There have been so many debates about the perfect length of a resume. You've probably already Googled it and found so many articles answering this question and providing conflicting information which left you with even more questions and concerns.
What if you send a 1-page resume and skip something recruiters wanted to see?
Or if you send a 2-page resume and they immediately toss it the 'no' pile because they don't want to waste so much time on you?
So many questions, so few straightforward answers.
No wonder this choice makes your palms sweat. How do you make this potentially life-changing decision with all the contradictory information out there?
So, here we are going to share our views and help you make the decision that works best for you:
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What recruiters think?
The comforting advice coming from recruiters is: The size isn’t the most important. *shocking!*
What matters is the quality of the content. Your content should dictate the length, not the other way around.
So, don’t obsess over determining the perfect length of your resume before you have even put your name and surname on an empty page.
A predetermined number of pages will either make you add unnecessary content or cut out relevant information.
This decision should come last.
Focus on writing quality content tailored to the job description. Make sure that everything you have included there adds value to your application and fits the context of the role you’re applying for. When the content is top-notch, see how many pages you have and then determine the length that feels right.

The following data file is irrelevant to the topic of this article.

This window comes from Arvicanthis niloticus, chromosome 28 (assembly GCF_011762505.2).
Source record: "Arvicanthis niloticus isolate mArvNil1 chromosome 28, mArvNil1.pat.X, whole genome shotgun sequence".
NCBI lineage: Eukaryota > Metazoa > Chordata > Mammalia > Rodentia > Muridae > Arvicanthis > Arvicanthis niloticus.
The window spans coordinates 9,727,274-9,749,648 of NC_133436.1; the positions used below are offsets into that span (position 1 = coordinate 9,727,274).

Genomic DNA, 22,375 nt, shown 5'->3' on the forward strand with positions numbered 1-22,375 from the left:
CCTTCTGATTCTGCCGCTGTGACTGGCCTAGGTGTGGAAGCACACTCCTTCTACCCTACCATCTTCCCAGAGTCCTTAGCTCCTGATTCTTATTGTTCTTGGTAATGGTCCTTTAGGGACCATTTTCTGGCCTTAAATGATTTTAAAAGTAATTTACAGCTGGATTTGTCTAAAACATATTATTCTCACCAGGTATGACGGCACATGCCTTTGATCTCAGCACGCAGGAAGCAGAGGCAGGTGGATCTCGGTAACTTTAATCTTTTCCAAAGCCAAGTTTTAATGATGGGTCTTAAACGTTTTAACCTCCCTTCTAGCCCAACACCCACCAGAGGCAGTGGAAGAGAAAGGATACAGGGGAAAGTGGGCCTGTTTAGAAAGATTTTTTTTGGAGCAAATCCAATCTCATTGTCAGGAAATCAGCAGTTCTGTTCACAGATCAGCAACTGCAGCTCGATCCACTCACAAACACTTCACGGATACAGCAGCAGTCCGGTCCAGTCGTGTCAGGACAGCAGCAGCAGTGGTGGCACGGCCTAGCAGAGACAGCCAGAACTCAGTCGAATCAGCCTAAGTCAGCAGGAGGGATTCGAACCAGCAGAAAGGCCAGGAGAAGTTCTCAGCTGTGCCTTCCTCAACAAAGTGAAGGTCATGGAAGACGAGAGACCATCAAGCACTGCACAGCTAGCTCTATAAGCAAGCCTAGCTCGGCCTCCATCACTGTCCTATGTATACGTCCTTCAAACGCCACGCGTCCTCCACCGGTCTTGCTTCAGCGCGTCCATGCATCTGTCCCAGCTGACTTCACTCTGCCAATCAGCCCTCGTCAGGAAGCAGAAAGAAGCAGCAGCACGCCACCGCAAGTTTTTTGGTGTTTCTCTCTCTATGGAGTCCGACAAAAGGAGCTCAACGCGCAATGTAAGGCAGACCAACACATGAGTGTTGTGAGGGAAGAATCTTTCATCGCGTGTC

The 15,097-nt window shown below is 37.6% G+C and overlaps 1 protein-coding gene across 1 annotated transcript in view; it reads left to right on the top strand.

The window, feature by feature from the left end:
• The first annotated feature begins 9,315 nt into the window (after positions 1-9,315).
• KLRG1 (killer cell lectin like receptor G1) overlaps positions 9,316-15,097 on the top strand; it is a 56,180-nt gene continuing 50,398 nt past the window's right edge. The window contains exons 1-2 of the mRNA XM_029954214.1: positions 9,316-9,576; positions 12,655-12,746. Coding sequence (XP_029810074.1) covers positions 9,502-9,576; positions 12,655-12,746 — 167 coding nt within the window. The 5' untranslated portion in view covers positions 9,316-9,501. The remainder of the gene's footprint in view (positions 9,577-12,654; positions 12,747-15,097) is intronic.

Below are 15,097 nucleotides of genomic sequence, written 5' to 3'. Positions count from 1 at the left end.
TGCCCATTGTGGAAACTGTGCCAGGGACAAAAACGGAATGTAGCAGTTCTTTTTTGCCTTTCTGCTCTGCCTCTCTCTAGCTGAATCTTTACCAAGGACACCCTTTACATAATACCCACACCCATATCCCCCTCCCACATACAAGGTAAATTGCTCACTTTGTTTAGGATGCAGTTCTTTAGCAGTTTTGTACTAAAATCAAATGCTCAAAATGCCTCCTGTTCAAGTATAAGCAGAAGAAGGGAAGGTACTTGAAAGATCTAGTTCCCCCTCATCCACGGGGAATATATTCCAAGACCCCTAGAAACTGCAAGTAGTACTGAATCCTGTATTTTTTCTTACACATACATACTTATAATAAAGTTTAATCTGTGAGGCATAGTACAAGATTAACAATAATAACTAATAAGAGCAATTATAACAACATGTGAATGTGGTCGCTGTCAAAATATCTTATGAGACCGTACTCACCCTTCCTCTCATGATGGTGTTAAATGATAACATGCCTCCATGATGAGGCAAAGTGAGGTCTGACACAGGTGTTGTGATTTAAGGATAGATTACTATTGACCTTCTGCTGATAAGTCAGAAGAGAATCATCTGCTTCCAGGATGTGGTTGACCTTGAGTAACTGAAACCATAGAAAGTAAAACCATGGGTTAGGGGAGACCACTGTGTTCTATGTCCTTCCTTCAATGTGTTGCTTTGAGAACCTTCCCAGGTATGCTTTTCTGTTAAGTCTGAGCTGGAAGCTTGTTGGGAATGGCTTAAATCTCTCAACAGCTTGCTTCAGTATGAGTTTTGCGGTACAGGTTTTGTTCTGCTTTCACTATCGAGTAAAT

And rest assured, if you have tailored content filled only with relevant information, there is no chance that your resume will be too short or too long for the employers’ standards.
However, there are some factors you should take into consideration.
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What factors determine the length?
The thing is, with resume length, one size doesn’t fit all. That’s why you cannot find one answer to this question.
It simply depends on many factors, such as years of experience, nature of the job or industry, career path, or the region in which you’re looking for a job.
Those are the same factors you should consider when deciding on how long your resume will be after you have written the content.
Years of experience: For entry-level applicants, job seekers with less than 5 years of experience or only two previous jobs, less is more. Aim for a one-page resume. If you are a mid-level professional with 5 -10 years of related experience, you might write a two-page resume. This allows you the space to include all relevant information and work history, while still making your resume readable.
Nature of the job or industry: Executives or senior-level managers often have a long list of accomplishments and experiences that they have to include. The same is true for people in the sciences, academia, project managers or freelancers who want to include their patents, publications or projects. These job seekers can write a resume that is two pages long or even longer.